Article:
The strange mixture of music that comes from the port is extraordinary. Notes being played –by the cranes? Someone’s phone? The nino-nino of smaller cranes. The low metallic rattle of trucks moving through the concrete space. The port’s surface here is bricked. Why not the ubiquitous concrete? The bricks bear the memory of the containers they carried… Marks left in regular patterns.
The materiality of the port-work is a good antidote to the abstractness of so much that is written about the transformations in capitalism. There are still solid goods being moved here – and Marx’s “annihilation of space by time” begs the question: how will time be abolished? Certainly, the labour goes faster and faster and the relentless drive to automation removes the bodies that can slow the work down. But there are still containers to be moved, and the goods to be loaded and all that takes time. And this interminable wait for departure makes me physically aware of time. But of course Allan Sekula got there a long time ago:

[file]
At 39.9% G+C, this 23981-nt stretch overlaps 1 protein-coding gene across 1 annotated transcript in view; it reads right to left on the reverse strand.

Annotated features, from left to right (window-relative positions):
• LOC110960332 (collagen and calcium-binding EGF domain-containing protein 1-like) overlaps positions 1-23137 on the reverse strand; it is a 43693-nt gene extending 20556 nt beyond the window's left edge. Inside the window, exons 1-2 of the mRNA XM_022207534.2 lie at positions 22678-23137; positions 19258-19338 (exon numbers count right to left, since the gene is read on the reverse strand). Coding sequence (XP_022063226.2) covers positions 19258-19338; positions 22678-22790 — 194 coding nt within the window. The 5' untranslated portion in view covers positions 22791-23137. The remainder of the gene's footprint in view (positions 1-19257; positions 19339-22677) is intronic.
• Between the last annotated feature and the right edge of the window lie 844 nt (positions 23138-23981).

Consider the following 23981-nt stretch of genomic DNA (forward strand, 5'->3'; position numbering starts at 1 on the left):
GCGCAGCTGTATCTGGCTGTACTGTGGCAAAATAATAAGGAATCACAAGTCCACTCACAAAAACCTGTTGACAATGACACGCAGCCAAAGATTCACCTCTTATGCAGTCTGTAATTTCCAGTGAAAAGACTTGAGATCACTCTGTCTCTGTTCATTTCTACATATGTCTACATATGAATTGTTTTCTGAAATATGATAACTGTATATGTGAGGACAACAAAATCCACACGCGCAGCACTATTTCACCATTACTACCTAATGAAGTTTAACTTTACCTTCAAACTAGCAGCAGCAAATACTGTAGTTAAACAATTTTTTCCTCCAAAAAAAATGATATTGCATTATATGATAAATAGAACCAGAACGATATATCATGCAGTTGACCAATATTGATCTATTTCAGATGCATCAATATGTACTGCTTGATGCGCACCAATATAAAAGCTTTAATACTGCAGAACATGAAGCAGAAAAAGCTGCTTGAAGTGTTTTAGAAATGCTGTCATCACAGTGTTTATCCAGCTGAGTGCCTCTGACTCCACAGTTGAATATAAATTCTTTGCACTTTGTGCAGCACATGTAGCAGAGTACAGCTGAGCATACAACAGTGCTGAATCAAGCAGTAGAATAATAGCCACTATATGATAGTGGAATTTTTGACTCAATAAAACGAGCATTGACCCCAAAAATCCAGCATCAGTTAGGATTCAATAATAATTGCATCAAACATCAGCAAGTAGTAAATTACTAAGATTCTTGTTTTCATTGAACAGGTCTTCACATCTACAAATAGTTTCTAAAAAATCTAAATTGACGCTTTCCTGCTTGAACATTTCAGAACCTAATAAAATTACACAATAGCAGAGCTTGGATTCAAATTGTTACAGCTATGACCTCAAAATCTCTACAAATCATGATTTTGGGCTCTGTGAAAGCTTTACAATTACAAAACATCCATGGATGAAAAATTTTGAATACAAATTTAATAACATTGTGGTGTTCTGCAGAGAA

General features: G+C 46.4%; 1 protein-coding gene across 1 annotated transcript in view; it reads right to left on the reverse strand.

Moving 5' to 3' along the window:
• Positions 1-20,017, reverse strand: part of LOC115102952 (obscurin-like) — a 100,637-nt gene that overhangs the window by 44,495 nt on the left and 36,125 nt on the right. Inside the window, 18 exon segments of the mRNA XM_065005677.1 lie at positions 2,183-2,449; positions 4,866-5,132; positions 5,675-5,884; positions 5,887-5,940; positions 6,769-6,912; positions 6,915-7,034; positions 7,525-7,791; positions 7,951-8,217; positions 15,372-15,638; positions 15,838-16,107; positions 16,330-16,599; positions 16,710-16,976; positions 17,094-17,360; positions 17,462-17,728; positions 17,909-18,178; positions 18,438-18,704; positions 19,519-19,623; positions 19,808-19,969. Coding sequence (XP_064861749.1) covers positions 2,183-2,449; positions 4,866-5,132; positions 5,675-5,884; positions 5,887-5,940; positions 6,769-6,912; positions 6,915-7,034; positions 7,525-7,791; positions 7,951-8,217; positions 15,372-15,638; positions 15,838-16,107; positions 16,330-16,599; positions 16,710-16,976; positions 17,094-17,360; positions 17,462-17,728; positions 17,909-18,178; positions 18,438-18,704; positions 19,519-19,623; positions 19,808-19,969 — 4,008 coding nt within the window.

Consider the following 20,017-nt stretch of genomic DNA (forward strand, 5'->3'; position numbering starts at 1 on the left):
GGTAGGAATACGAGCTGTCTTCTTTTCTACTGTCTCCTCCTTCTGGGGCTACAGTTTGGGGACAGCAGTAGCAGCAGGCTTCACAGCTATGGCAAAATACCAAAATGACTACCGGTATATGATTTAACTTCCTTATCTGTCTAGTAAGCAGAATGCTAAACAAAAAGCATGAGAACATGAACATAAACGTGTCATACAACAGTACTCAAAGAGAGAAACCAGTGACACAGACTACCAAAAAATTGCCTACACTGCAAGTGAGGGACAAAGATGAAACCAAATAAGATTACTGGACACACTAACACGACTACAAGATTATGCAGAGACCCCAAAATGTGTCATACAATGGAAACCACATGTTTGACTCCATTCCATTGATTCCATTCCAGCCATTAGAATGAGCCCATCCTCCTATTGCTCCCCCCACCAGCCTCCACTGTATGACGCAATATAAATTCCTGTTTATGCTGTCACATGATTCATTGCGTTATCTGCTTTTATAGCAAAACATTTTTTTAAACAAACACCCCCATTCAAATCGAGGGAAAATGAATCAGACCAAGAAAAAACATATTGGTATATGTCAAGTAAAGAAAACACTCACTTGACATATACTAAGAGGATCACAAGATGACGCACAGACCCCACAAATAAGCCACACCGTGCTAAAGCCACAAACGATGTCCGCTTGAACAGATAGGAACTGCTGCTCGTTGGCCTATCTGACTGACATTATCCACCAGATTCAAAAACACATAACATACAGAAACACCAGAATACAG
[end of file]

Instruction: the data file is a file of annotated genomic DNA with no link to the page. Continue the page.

Large-scale material flows remain intractable. Acceleration is not absolute: the hydrodynamics of large-capacity hulls and the power output of diesel engines set a limit to the speed of cargo ships not far beyond that of the first quarter of this [20th] century. It still takes about eight days to cross the Atlantic and about twelve to cross the Pacific.
“The passage had begun, and the ship, a fragment detached from the earth, went on lonely and swift like a small planet. Round her the abysses of sky and sea met in an unattainable frontier. A great circular solitude moved with her, ever changing and ever the same, always monotonous and always imposing.”
Joseph Conrad in his unnameable novel